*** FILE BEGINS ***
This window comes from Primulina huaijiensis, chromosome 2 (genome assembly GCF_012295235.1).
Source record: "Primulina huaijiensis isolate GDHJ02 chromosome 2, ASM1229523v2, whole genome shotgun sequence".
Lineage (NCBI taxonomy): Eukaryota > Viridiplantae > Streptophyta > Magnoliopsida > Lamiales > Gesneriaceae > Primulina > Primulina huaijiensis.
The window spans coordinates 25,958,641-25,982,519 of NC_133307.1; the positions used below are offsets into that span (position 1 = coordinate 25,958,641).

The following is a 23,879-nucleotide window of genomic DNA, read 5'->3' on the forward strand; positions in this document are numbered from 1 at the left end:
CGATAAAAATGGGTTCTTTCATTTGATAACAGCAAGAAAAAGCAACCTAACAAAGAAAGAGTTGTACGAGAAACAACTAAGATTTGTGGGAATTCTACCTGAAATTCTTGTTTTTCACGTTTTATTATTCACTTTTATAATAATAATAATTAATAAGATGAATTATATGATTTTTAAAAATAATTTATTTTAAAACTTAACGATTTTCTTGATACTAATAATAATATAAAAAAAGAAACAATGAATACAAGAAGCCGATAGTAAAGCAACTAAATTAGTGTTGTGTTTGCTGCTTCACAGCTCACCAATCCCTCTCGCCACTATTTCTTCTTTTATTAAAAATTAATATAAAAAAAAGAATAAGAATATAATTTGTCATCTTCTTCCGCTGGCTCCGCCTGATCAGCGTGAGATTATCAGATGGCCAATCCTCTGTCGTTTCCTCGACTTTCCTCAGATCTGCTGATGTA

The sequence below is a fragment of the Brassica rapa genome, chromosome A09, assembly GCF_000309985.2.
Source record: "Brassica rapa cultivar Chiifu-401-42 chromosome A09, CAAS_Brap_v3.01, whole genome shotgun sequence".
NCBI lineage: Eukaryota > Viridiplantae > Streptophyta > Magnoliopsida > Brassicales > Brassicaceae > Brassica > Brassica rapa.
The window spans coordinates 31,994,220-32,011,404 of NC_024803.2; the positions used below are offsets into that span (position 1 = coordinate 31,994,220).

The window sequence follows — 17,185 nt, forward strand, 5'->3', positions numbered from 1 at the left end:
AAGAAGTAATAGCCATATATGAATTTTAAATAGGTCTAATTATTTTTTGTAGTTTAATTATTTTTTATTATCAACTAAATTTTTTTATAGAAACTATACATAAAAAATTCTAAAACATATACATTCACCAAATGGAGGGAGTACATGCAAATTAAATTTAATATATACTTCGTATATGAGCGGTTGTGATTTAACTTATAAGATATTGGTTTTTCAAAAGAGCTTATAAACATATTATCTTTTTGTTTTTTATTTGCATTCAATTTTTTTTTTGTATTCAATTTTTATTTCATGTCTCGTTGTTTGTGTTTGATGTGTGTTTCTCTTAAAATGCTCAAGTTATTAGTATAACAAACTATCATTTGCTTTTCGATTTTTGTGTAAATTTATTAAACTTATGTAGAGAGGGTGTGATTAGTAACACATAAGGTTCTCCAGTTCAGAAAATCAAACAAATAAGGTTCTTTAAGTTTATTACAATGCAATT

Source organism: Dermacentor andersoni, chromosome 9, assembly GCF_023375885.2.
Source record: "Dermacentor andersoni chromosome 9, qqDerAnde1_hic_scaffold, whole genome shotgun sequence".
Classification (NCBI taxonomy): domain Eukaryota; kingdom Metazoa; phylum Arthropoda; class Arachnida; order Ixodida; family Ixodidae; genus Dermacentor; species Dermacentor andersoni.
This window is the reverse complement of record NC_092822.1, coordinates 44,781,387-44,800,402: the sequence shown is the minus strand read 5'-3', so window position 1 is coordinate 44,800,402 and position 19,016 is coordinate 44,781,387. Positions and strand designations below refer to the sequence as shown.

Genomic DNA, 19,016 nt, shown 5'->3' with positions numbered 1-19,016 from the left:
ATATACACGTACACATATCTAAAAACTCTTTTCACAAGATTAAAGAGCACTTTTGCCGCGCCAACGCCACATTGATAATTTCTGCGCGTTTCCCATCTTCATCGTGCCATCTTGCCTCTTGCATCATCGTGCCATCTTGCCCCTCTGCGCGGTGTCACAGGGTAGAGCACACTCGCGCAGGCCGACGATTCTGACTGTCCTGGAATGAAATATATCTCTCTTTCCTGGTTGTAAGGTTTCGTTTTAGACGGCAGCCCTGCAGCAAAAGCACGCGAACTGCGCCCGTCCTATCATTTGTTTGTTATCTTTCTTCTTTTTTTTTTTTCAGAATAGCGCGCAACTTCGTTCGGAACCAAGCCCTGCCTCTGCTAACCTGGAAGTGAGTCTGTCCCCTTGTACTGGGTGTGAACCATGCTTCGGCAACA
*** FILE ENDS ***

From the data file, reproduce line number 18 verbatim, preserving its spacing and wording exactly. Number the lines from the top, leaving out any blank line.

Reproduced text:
ATATACACGTACACATATCTAAAAACTCTTTTCACAAGATTAAAGAGCACTTTTGCCGCGCCAACGCCACATTGATAATTTCTGCGCGTTTCCCATCTTCATCGTGCCATCTTGCCTCTTGCATCATCGTGCCATCTTGCCCCTCTGCGCGGTGTCACAGGGTAGAGCACACTCGCGCAGGCCGACGATTCTGACTGTCCTGGAATGAAATATATCTCTCTTTCCTGGTTGTAAGGTTTCGTTTTAGACGGCAGCCCTGCAGCAAAAGCACGCGAACTGCGCCCGTCCTATCATTTGTTTGTTATCTTTCTTCTTTTTTTTTTTTCAGAATAGCGCGCAACTTCGTTCGGAACCAAGCCCTGCCTCTGCTAACCTGGAAGTGAGTCTGTCCCCTTGTACTGGGTGTGAACCATGCTTCGGCAACA